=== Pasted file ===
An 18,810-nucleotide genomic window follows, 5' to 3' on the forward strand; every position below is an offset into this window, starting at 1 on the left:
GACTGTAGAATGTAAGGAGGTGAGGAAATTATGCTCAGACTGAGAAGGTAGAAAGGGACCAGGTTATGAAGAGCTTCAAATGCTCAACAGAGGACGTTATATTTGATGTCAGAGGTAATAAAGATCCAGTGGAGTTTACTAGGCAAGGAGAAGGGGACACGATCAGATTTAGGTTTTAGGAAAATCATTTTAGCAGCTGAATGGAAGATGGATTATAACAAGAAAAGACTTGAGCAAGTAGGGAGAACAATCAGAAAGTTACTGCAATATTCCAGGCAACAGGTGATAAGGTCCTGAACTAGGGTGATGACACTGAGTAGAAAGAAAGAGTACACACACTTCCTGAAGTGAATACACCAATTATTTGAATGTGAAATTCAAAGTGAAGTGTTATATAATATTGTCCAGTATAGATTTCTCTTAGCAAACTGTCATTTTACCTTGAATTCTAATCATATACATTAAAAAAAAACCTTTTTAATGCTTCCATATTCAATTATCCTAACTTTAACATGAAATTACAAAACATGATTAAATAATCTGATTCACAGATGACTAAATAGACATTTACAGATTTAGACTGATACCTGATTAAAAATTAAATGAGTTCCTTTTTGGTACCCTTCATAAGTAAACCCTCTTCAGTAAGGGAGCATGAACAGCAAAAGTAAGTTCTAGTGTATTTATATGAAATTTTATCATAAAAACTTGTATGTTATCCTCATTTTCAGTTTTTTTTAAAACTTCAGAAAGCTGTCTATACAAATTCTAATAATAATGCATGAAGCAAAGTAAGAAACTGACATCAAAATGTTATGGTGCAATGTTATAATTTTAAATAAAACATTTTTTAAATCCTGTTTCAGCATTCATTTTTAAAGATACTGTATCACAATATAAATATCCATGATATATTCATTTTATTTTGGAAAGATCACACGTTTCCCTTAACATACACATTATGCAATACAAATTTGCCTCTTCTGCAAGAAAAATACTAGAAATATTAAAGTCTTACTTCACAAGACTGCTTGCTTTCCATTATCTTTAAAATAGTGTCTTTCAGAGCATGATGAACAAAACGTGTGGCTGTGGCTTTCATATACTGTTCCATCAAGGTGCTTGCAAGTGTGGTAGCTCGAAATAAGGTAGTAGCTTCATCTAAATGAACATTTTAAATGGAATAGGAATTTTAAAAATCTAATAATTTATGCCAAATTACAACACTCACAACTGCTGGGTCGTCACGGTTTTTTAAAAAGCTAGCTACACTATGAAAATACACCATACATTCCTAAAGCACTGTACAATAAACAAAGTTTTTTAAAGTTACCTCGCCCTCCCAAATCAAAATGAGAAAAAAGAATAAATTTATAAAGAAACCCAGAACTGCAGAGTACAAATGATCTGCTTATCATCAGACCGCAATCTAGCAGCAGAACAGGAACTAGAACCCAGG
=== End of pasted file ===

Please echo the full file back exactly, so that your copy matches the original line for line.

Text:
An 18,810-nucleotide genomic window follows, 5' to 3' on the forward strand; every position below is an offset into this window, starting at 1 on the left:
GACTGTAGAATGTAAGGAGGTGAGGAAATTATGCTCAGACTGAGAAGGTAGAAAGGGACCAGGTTATGAAGAGCTTCAAATGCTCAACAGAGGACGTTATATTTGATGTCAGAGGTAATAAAGATCCAGTGGAGTTTACTAGGCAAGGAGAAGGGGACACGATCAGATTTAGGTTTTAGGAAAATCATTTTAGCAGCTGAATGGAAGATGGATTATAACAAGAAAAGACTTGAGCAAGTAGGGAGAACAATCAGAAAGTTACTGCAATATTCCAGGCAACAGGTGATAAGGTCCTGAACTAGGGTGATGACACTGAGTAGAAAGAAAGAGTACACACACTTCCTGAAGTGAATACACCAATTATTTGAATGTGAAATTCAAAGTGAAGTGTTATATAATATTGTCCAGTATAGATTTCTCTTAGCAAACTGTCATTTTACCTTGAATTCTAATCATATACATTAAAAAAAAACCTTTTTAATGCTTCCATATTCAATTATCCTAACTTTAACATGAAATTACAAAACATGATTAAATAATCTGATTCACAGATGACTAAATAGACATTTACAGATTTAGACTGATACCTGATTAAAAATTAAATGAGTTCCTTTTTGGTACCCTTCATAAGTAAACCCTCTTCAGTAAGGGAGCATGAACAGCAAAAGTAAGTTCTAGTGTATTTATATGAAATTTTATCATAAAAACTTGTATGTTATCCTCATTTTCAGTTTTTTTTAAAACTTCAGAAAGCTGTCTATACAAATTCTAATAATAATGCATGAAGCAAAGTAAGAAACTGACATCAAAATGTTATGGTGCAATGTTATAATTTTAAATAAAACATTTTTTAAATCCTGTTTCAGCATTCATTTTTAAAGATACTGTATCACAATATAAATATCCATGATATATTCATTTTATTTTGGAAAGATCACACGTTTCCCTTAACATACACATTATGCAATACAAATTTGCCTCTTCTGCAAGAAAAATACTAGAAATATTAAAGTCTTACTTCACAAGACTGCTTGCTTTCCATTATCTTTAAAATAGTGTCTTTCAGAGCATGATGAACAAAACGTGTGGCTGTGGCTTTCATATACTGTTCCATCAAGGTGCTTGCAAGTGTGGTAGCTCGAAATAAGGTAGTAGCTTCATCTAAATGAACATTTTAAATGGAATAGGAATTTTAAAAATCTAATAATTTATGCCAAATTACAACACTCACAACTGCTGGGTCGTCACGGTTTTTTAAAAAGCTAGCTACACTATGAAAATACACCATACATTCCTAAAGCACTGTACAATAAACAAAGTTTTTTAAAGTTACCTCGCCCTCCCAAATCAAAATGAGAAAAAAGAATAAATTTATAAAGAAACCCAGAACTGCAGAGTACAAATGATCTGCTTATCATCAGACCGCAATCTAGCAGCAGAACAGGAACTAGAACCCAGG